Nine points. The Chiefs defense gave up NINE points to a top five offense this week, missing three players that get a lot of snaps. That's hard to do, and it's unfortunate that they couldn't get a little help on the other side of the field. Baltimore came out with a game plan to attack the Chiefs front seven with star running back Ray Rice, and to throw short passes across the middle of the field. Both aspects of this game plan put the onus on the Chiefs front seven. We know they did well on the scoreboard, but how did they do in my book? Let's find out.
- 57.14% of the time, the Chiefs lined up in the traditional base 3-4 defense.
- 28.57% of the time, the Chiefs ran a 3-3-5 or a 2-4-5 nickel defense.
- 14.29% of the time, the Chiefs ran a 2-3-6 dime defense.
- Allen Bailey got the start at right defensive end, in place of Glenn Dorsey. Dontari Poe got the lion's share of snaps at nose tackle, being occasionally spelled by Jerrell Powe. Anthony Toribio saw the majority of his limited snaps at right defensive end, usually for a Tyson Jackson-Dontari Poe-Anthony Toribio front three. That's a very LARGE front three.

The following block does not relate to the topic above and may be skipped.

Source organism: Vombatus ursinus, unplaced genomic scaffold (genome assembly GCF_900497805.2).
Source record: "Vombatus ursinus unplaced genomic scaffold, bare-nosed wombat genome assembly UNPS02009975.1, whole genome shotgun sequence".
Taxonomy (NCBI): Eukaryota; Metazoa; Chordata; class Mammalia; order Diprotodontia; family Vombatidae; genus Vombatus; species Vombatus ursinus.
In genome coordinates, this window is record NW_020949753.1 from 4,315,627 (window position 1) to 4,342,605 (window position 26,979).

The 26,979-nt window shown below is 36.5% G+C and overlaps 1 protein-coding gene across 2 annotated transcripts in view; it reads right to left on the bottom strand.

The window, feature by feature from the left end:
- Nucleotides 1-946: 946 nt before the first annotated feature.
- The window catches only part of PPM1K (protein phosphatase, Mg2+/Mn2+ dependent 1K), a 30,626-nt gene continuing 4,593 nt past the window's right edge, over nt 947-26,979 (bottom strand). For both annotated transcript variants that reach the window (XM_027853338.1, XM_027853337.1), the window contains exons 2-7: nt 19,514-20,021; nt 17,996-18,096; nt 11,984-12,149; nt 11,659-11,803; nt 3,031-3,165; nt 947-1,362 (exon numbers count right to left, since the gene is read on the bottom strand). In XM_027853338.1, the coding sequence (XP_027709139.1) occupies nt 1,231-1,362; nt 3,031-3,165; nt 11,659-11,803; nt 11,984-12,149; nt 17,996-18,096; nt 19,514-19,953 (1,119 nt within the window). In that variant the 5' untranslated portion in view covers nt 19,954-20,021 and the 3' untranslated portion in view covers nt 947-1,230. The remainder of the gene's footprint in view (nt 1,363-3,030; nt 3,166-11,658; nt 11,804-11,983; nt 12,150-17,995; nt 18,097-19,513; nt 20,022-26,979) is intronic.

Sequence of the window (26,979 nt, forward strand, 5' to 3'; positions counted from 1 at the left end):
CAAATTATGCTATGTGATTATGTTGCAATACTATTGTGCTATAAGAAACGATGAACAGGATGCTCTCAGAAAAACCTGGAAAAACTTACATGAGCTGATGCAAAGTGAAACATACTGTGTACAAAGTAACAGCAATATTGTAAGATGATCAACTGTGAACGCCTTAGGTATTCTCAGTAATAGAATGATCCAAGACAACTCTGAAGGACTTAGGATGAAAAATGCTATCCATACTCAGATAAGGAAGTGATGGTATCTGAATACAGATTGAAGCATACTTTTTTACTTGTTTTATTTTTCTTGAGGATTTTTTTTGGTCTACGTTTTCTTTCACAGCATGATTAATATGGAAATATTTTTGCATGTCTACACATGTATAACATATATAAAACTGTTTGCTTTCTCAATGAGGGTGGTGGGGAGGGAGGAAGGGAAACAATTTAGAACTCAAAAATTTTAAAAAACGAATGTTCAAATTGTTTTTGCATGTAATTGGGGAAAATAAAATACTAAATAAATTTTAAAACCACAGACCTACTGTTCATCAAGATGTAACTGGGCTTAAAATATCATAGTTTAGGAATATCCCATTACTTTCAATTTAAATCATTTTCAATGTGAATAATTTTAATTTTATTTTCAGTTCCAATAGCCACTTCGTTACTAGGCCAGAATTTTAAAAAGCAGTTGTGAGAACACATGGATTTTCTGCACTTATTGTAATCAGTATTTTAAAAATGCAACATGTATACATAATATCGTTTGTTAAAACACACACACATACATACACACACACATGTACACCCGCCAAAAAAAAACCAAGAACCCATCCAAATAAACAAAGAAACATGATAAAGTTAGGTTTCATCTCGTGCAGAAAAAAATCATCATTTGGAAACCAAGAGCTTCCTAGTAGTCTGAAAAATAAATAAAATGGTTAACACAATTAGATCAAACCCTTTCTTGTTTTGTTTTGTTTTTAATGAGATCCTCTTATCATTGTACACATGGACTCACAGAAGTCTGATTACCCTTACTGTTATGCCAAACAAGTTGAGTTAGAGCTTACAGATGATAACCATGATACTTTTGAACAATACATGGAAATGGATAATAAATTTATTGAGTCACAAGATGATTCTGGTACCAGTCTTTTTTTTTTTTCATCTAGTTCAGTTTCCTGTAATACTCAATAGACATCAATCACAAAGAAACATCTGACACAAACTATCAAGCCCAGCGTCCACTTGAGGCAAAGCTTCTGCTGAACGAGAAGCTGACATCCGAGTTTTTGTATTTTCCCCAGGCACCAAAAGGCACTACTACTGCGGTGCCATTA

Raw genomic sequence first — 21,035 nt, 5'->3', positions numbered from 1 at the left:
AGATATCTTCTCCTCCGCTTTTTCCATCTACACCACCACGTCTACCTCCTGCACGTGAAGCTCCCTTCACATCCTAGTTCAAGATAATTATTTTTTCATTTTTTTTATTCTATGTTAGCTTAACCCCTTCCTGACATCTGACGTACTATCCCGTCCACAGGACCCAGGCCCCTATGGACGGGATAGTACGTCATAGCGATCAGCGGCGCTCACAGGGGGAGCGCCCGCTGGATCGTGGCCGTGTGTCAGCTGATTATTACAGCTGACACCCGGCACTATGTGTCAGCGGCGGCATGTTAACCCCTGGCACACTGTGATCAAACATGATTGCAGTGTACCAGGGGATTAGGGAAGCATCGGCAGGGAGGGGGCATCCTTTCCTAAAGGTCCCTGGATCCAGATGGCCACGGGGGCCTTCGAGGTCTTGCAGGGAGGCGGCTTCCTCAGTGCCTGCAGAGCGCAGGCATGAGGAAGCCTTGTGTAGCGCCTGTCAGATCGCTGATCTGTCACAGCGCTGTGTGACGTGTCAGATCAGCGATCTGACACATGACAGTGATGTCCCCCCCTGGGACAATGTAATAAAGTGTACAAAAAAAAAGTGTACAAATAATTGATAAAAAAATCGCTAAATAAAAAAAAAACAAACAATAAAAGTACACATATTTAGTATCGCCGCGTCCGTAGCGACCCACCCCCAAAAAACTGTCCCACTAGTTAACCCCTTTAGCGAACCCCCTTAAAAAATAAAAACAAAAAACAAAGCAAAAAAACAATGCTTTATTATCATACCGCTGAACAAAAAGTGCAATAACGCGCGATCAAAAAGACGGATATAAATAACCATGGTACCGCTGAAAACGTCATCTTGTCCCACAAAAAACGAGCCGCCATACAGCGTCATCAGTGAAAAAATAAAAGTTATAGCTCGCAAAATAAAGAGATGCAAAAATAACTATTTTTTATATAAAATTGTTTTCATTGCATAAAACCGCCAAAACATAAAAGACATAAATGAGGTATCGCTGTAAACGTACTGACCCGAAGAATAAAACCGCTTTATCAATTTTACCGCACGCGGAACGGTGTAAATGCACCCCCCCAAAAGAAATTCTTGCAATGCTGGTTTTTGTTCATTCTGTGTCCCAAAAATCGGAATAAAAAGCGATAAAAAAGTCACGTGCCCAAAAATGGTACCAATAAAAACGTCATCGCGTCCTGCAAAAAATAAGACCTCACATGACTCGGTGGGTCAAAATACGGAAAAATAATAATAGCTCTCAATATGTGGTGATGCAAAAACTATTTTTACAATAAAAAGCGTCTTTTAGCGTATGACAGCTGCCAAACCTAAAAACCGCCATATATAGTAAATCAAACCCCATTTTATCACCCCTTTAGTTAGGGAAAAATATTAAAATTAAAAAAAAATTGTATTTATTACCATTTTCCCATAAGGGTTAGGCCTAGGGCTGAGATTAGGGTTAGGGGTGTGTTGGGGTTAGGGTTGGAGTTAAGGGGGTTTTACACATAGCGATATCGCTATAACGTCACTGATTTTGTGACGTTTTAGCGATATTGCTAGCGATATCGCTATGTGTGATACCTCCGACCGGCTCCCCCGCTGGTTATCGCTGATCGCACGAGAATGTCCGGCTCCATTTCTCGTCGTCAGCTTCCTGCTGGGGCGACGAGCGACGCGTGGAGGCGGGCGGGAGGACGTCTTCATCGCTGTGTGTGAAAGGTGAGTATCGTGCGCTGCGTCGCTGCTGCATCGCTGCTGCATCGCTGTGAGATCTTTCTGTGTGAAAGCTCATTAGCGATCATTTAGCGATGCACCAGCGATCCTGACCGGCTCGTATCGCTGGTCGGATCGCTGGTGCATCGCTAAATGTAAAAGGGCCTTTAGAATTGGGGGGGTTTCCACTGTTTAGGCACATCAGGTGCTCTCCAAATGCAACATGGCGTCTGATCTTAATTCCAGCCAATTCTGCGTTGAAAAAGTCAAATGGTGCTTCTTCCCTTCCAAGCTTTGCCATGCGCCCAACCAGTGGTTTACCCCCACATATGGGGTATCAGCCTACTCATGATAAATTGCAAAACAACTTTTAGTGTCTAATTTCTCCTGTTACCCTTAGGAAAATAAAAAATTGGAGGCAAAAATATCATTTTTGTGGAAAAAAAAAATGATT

- In the first drive, the defense did well to limit yardage, allowing a couple of short passes and runs. Forcing a punt in the first drive of the game isn't something to really write home about, but the way the Chiefs as a team have started slowly, that's an improvement.
- The second drive was even better, with a 4 yard run, incomplete pass, and a Tamba Hali sack with the TAMBAHAWK celebration. Defense came out firing on all cylinders.